Today, A Loser For Quick Permitting
The greatest challenge preventing geothermal from reaching its full potential is its development limitations on federal land. 90% of geothermal potential in the U.S. using today’s technology is on public lands managed by BLM. Any geothermal energy exploration or development on BLM land must go through a comprehensive environmental assessment (EA) under the National Environmental Policy Act (NEPA).
NEPA Delays Lead to a 7-10 Year Timeline on Federal Land
Research from the National Renewable Energy Laboratory (NREL) estimates that each final geothermal well on public land ends up invoking NEPA up to six times (with each EA taking 10 months), resulting in an average development timeline of eight years. Timelines on public lands have been further constrained by the lack of a centralized permitting office at BLM, leading to duplicative environmental and regulatory assessments among local offices.
Oil and gas development on public lands does not face the same development challenges as geothermal because a variety of Department of the Interior Categorical Exclusions (CX) to NEPA were passed as part of the Energy Policy Act of 2005. Extending these CXs to geothermal will reduce the amount of exploration required and will greatly decrease the timeline and financial risk of geothermal development.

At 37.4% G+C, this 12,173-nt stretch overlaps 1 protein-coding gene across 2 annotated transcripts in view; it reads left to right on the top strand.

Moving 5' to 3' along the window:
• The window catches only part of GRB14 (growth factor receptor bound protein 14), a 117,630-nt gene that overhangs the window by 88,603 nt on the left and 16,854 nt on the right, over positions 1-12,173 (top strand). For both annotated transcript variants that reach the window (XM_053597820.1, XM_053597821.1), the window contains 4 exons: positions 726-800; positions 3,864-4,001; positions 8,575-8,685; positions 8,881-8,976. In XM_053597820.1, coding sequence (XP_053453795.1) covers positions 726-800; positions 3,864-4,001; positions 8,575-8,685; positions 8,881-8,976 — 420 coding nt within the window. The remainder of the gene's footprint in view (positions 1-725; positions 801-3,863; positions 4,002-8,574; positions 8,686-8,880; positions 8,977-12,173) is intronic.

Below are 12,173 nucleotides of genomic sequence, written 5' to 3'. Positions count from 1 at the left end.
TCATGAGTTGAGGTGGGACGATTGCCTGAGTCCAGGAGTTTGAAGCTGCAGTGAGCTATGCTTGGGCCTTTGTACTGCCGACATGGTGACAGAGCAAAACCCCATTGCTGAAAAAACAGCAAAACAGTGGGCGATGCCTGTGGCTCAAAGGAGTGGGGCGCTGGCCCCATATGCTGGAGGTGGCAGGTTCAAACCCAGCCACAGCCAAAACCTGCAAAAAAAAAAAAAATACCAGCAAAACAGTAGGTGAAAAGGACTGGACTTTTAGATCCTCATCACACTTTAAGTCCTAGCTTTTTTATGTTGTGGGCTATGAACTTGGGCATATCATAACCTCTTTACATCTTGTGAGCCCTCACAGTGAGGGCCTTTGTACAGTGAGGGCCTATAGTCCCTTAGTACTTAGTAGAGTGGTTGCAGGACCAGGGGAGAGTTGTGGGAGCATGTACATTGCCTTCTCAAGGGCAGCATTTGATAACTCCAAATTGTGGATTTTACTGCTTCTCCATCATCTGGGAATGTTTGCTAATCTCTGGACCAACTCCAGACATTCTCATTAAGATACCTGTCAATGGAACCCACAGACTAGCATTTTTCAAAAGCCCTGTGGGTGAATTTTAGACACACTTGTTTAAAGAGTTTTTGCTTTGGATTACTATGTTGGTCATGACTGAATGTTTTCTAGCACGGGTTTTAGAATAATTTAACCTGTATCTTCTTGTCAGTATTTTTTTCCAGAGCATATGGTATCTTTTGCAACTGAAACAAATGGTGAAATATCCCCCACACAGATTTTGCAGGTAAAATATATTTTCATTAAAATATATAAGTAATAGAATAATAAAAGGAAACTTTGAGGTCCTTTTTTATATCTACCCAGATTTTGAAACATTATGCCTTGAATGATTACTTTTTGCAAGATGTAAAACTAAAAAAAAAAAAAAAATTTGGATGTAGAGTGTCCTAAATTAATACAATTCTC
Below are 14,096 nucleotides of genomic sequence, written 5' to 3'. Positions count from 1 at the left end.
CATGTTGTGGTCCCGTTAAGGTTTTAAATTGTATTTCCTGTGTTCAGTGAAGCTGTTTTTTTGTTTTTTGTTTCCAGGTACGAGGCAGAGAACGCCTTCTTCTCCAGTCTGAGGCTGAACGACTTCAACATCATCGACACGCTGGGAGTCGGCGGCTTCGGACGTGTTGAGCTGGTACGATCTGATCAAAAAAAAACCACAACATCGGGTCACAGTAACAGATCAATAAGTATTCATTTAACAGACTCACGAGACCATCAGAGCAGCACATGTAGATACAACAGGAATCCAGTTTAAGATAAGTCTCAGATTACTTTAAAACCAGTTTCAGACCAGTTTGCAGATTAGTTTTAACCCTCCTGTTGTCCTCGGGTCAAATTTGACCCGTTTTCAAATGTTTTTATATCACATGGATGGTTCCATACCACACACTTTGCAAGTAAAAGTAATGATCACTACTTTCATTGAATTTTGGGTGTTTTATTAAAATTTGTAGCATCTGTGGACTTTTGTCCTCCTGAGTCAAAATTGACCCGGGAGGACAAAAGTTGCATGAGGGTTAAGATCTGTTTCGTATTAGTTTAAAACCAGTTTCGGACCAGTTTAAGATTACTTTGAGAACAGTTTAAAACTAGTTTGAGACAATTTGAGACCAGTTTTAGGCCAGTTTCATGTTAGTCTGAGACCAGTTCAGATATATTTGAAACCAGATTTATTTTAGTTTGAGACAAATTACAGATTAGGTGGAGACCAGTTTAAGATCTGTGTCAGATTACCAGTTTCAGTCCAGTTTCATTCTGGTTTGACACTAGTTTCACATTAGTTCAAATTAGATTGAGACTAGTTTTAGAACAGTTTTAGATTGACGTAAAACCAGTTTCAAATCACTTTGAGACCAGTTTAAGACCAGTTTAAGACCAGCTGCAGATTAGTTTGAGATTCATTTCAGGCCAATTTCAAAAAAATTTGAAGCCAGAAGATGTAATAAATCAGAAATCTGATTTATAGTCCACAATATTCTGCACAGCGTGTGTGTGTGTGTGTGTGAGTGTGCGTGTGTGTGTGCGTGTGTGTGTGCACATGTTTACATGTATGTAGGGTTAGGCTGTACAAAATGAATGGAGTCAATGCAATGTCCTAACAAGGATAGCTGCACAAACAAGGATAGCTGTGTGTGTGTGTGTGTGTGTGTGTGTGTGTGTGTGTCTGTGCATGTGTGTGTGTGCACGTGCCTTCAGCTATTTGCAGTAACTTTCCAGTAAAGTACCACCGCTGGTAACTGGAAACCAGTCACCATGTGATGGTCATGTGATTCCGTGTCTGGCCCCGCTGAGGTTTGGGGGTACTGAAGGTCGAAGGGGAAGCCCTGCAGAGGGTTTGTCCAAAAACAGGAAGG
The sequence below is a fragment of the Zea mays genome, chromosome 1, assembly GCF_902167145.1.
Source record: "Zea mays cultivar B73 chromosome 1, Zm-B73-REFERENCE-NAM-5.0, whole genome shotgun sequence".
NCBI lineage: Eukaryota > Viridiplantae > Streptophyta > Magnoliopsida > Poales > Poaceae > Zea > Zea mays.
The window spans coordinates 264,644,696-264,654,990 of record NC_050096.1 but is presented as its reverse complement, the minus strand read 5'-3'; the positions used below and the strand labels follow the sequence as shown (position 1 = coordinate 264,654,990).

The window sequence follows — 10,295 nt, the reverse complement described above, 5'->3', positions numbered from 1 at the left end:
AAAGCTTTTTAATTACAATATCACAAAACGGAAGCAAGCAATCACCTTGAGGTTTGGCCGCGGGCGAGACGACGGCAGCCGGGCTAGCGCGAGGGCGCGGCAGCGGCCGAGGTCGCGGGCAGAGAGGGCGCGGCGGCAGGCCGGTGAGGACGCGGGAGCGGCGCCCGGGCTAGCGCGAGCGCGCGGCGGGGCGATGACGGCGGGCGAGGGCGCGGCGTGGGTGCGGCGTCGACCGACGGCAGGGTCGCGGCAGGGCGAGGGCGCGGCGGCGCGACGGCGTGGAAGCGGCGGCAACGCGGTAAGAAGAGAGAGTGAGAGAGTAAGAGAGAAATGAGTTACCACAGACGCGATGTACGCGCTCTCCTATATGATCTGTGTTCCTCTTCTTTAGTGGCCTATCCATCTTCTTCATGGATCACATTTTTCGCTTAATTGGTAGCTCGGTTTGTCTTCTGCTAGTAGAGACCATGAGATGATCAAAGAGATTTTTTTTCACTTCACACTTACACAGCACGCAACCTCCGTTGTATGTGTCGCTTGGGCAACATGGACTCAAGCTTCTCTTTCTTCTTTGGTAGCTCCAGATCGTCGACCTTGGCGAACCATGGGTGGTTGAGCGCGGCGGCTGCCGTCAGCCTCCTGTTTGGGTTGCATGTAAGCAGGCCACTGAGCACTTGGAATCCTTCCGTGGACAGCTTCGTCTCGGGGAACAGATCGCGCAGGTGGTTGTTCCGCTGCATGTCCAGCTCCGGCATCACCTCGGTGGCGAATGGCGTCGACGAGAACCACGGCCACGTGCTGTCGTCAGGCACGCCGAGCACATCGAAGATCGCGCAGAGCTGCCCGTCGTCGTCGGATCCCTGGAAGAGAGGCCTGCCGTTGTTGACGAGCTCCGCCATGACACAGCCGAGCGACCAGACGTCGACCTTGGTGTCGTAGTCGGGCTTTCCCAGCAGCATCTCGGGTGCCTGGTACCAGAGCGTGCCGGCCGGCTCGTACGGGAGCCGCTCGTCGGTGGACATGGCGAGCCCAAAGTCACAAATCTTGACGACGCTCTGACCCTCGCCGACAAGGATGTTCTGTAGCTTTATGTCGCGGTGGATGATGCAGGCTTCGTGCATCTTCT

New Research Demonstrates Geothermal’s Clean Energy Value
It’s becoming clearer that geothermal’s high reliability and flexibility can provide value in a net-zero electricity system. A recent research paper from Princeton University analyzed the role of geothermal reservoirs as potential energy storage technologies in a clean energy system. They found that geothermal systems can effectively be operated as thermal batteries, increasing output during peak hours and saving up heat during times that other clean sources are generating. The paper found that this flexible operation could increase the value of geothermal energy by up to 60%.
Other new research from NREL contemplates the supply-side options for reaching 100% clean power by 2035. This is one of the first studies to fully contemplate the impact of significant R&D advancements in geothermal since 2019’s Geovision study. They found that under certain scenarios in which advanced drilling potential was achieved, the total deployment of geothermal could reach 300 gigawatts – 100x today’s capacity. The Department of Energy reinforced this finding by setting a new Enhanced Geothermal Earthshot, effectively a goal to cut the cost of geothermal 90% below 2020 levels by 2035.
Between private investment, public demonstrations, and ongoing research, it’s clear that geothermal’s time has come. It’s time for the federal government to get out of the way and let this clean, reliable energy source flourish. Geothermal NEPA treatment on federal land deserves parity with oil and gas development.